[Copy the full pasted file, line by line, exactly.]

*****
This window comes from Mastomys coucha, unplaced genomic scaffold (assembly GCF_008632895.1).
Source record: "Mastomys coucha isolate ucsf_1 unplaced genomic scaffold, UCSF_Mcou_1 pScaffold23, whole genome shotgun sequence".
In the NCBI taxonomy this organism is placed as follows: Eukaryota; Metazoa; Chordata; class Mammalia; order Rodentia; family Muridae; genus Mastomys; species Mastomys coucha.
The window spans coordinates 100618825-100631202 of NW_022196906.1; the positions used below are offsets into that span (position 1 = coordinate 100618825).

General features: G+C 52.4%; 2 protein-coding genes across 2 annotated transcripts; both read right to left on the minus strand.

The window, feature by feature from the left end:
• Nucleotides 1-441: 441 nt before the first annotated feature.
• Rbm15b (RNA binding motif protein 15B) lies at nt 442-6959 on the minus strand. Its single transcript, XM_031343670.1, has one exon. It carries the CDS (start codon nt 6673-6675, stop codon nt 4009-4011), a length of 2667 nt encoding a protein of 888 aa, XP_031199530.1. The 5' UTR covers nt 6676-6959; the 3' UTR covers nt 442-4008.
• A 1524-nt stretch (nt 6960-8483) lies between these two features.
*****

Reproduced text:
This window comes from Mastomys coucha, unplaced genomic scaffold (assembly GCF_008632895.1).
Source record: "Mastomys coucha isolate ucsf_1 unplaced genomic scaffold, UCSF_Mcou_1 pScaffold23, whole genome shotgun sequence".
In the NCBI taxonomy this organism is placed as follows: Eukaryota; Metazoa; Chordata; class Mammalia; order Rodentia; family Muridae; genus Mastomys; species Mastomys coucha.
The window spans coordinates 100618825-100631202 of NW_022196906.1; the positions used below are offsets into that span (position 1 = coordinate 100618825).

General features: G+C 52.4%; 2 protein-coding genes across 2 annotated transcripts; both read right to left on the minus strand.

The window, feature by feature from the left end:
• Nucleotides 1-441: 441 nt before the first annotated feature.
• Rbm15b (RNA binding motif protein 15B) lies at nt 442-6959 on the minus strand. Its single transcript, XM_031343670.1, has one exon. It carries the CDS (start codon nt 6673-6675, stop codon nt 4009-4011), a length of 2667 nt encoding a protein of 888 aa, XP_031199530.1. The 5' UTR covers nt 6676-6959; the 3' UTR covers nt 442-4008.
• A 1524-nt stretch (nt 6960-8483) lies between these two features.